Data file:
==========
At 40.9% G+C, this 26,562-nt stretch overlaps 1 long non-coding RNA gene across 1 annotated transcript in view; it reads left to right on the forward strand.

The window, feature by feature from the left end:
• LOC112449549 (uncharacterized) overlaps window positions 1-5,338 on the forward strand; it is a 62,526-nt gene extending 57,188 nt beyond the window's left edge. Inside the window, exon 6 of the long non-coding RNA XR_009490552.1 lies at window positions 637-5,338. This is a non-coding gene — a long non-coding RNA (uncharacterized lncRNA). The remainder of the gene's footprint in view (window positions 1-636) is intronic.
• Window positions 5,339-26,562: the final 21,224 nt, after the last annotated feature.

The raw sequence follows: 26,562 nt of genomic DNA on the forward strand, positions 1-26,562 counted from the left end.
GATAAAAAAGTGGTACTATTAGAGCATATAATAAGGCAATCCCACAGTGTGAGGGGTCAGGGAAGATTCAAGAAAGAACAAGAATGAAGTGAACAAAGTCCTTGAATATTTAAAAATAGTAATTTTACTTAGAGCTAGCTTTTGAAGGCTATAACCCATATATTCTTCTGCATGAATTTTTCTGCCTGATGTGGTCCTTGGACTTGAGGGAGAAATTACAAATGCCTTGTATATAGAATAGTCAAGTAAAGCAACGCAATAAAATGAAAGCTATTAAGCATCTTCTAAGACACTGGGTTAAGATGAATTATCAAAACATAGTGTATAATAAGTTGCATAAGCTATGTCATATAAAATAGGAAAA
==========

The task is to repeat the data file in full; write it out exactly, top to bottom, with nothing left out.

At 40.9% G+C, this 26,562-nt stretch overlaps 1 long non-coding RNA gene across 1 annotated transcript in view; it reads left to right on the forward strand.

The window, feature by feature from the left end:
• LOC112449549 (uncharacterized) overlaps window positions 1-5,338 on the forward strand; it is a 62,526-nt gene extending 57,188 nt beyond the window's left edge. Inside the window, exon 6 of the long non-coding RNA XR_009490552.1 lies at window positions 637-5,338. This is a non-coding gene — a long non-coding RNA (uncharacterized lncRNA). The remainder of the gene's footprint in view (window positions 1-636) is intronic.
• Window positions 5,339-26,562: the final 21,224 nt, after the last annotated feature.

The raw sequence follows: 26,562 nt of genomic DNA on the forward strand, positions 1-26,562 counted from the left end.
GATAAAAAAGTGGTACTATTAGAGCATATAATAAGGCAATCCCACAGTGTGAGGGGTCAGGGAAGATTCAAGAAAGAACAAGAATGAAGTGAACAAAGTCCTTGAATATTTAAAAATAGTAATTTTACTTAGAGCTAGCTTTTGAAGGCTATAACCCATATATTCTTCTGCATGAATTTTTCTGCCTGATGTGGTCCTTGGACTTGAGGGAGAAATTACAAATGCCTTGTATATAGAATAGTCAAGTAAAGCAACGCAATAAAATGAAAGCTATTAAGCATCTTCTAAGACACTGGGTTAAGATGAATTATCAAAACATAGTGTATAATAAGTTGCATAAGCTATGTCATATAAAATAGGAAAA